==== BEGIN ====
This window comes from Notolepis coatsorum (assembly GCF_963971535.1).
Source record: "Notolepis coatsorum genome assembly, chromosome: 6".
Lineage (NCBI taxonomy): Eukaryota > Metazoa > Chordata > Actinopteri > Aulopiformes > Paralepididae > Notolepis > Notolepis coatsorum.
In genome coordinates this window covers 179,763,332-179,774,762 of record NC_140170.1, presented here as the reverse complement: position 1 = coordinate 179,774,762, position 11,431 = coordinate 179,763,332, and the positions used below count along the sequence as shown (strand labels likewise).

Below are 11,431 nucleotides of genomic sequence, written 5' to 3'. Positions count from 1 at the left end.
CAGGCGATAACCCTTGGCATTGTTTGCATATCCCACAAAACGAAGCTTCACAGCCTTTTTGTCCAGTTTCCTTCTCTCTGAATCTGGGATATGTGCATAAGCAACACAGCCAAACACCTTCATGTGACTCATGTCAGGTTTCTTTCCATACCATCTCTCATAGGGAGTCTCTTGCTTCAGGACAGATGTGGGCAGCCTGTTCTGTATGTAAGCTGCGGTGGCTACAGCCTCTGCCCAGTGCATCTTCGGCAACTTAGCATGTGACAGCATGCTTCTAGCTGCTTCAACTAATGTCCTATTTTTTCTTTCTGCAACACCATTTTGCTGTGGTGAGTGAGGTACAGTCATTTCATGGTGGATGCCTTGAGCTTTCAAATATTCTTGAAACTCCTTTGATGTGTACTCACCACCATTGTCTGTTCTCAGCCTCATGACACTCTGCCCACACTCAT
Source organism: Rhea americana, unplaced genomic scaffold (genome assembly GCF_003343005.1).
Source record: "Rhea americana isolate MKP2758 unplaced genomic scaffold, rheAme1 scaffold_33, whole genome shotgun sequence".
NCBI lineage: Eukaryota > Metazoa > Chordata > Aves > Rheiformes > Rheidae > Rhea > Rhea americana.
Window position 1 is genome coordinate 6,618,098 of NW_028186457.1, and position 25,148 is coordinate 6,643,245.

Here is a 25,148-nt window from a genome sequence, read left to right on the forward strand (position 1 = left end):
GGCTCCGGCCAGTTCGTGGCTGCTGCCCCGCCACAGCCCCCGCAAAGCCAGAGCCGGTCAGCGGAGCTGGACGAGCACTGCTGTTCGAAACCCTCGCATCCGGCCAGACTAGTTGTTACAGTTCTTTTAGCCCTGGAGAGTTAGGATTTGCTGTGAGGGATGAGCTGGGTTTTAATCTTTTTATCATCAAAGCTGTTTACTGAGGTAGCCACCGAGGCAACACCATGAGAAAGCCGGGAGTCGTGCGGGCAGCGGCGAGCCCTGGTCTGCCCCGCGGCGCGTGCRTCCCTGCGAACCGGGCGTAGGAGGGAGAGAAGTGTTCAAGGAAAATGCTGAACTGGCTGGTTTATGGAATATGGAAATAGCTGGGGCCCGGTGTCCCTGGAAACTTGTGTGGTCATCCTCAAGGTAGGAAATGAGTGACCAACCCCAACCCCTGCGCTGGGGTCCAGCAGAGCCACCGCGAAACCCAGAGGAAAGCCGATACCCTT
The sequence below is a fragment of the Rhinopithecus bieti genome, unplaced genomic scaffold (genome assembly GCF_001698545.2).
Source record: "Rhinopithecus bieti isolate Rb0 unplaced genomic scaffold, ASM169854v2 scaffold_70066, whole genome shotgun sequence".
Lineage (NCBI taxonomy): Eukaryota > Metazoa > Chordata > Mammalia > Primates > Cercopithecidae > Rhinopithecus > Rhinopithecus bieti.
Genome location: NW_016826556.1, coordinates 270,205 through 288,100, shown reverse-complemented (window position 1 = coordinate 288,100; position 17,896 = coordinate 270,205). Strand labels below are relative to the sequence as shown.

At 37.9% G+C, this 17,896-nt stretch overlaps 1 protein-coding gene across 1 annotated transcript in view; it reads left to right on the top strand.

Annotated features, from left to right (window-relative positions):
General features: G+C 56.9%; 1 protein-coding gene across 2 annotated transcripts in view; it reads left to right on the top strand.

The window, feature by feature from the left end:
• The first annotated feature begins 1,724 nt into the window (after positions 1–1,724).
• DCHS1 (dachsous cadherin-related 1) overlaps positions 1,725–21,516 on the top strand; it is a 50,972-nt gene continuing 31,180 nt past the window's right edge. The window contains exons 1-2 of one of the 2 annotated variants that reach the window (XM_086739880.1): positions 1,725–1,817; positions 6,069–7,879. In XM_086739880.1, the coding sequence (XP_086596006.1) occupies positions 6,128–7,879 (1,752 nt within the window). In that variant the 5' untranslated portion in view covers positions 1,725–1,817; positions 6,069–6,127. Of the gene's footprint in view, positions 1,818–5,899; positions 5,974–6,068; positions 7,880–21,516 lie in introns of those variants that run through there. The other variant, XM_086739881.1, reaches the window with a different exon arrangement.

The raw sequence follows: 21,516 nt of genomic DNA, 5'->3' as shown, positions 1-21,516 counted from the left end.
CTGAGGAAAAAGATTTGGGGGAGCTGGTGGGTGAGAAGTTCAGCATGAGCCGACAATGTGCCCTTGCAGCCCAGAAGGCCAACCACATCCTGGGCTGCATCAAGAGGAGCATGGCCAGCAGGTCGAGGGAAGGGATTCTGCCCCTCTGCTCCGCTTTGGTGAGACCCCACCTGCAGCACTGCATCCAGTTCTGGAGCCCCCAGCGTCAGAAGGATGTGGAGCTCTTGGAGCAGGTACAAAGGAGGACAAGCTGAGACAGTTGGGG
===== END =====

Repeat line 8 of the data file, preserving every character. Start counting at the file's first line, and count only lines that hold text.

Source record: "Rhea americana isolate MKP2758 unplaced genomic scaffold, rheAme1 scaffold_33, whole genome shotgun sequence".